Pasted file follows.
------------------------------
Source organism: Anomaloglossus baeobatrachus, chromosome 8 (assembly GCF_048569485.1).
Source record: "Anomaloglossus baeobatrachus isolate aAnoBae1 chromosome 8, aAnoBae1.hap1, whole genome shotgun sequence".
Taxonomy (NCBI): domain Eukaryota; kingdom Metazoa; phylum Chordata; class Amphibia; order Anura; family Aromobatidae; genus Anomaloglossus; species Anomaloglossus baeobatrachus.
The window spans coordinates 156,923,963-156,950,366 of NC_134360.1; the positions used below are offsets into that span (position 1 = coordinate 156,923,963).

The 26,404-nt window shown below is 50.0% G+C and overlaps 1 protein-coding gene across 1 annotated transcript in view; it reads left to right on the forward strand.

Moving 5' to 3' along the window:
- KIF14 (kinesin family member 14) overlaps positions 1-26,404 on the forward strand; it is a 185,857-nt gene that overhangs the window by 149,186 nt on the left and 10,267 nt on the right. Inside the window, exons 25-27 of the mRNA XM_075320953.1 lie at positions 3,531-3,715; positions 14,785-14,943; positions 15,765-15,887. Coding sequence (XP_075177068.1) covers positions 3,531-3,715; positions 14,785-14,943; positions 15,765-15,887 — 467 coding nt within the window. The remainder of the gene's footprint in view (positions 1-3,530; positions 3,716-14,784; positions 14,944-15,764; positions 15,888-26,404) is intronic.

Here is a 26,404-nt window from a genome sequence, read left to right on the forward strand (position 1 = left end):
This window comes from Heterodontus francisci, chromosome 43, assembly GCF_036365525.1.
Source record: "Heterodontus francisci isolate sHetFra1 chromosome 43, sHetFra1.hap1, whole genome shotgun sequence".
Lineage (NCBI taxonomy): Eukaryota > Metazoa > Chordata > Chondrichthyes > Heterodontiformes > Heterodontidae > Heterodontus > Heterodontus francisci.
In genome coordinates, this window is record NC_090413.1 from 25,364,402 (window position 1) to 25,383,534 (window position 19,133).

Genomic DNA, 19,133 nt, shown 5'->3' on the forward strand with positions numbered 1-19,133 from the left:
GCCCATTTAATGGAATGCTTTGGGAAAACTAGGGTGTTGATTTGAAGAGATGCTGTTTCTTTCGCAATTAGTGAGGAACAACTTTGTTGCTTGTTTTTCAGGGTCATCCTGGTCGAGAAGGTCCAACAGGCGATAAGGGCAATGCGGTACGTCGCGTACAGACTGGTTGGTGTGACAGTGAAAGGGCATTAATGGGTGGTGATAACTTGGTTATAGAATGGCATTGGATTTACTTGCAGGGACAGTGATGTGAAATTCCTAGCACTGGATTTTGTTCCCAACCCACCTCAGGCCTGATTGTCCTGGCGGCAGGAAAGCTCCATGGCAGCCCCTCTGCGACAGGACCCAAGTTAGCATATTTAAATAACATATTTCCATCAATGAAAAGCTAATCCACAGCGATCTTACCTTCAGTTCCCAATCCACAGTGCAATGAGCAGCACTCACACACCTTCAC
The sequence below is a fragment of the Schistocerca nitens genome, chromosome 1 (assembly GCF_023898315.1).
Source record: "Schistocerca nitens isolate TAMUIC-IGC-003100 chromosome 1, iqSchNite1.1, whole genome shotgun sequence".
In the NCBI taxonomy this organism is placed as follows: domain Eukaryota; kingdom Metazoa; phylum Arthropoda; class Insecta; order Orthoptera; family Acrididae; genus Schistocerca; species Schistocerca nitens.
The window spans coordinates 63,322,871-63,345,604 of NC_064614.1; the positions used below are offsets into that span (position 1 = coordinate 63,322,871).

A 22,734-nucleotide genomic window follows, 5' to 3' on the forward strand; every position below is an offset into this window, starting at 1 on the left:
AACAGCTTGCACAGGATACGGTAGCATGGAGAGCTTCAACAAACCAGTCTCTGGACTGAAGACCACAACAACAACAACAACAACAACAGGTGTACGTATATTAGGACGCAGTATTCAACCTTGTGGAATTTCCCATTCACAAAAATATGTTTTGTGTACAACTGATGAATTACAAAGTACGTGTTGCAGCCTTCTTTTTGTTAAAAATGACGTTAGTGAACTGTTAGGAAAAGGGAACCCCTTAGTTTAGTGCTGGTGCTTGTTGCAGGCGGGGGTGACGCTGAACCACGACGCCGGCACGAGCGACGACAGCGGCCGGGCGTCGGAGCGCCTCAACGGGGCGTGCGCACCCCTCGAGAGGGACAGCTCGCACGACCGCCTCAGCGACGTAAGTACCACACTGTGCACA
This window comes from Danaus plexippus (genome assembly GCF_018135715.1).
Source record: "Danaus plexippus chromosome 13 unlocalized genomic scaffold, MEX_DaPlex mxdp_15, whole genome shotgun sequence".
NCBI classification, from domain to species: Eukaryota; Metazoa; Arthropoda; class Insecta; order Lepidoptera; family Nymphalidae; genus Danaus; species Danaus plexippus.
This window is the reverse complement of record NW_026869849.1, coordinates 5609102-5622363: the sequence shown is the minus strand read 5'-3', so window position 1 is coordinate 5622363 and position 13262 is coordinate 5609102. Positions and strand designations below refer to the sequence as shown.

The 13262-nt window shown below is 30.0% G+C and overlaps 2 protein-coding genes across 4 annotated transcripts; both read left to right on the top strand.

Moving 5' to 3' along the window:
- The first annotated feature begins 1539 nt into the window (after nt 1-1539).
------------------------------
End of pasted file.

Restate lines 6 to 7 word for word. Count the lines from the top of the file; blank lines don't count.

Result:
Moving 5' to 3' along the window:
- KIF14 (kinesin family member 14) overlaps positions 1-26,404 on the forward strand; it is a 185,857-nt gene that overhangs the window by 149,186 nt on the left and 10,267 nt on the right. Inside the window, exons 25-27 of the mRNA XM_075320953.1 lie at positions 3,531-3,715; positions 14,785-14,943; positions 15,765-15,887. Coding sequence (XP_075177068.1) covers positions 3,531-3,715; positions 14,785-14,943; positions 15,765-15,887 — 467 coding nt within the window. The remainder of the gene's footprint in view (positions 1-3,530; positions 3,716-14,784; positions 14,944-15,764; positions 15,888-26,404) is intronic.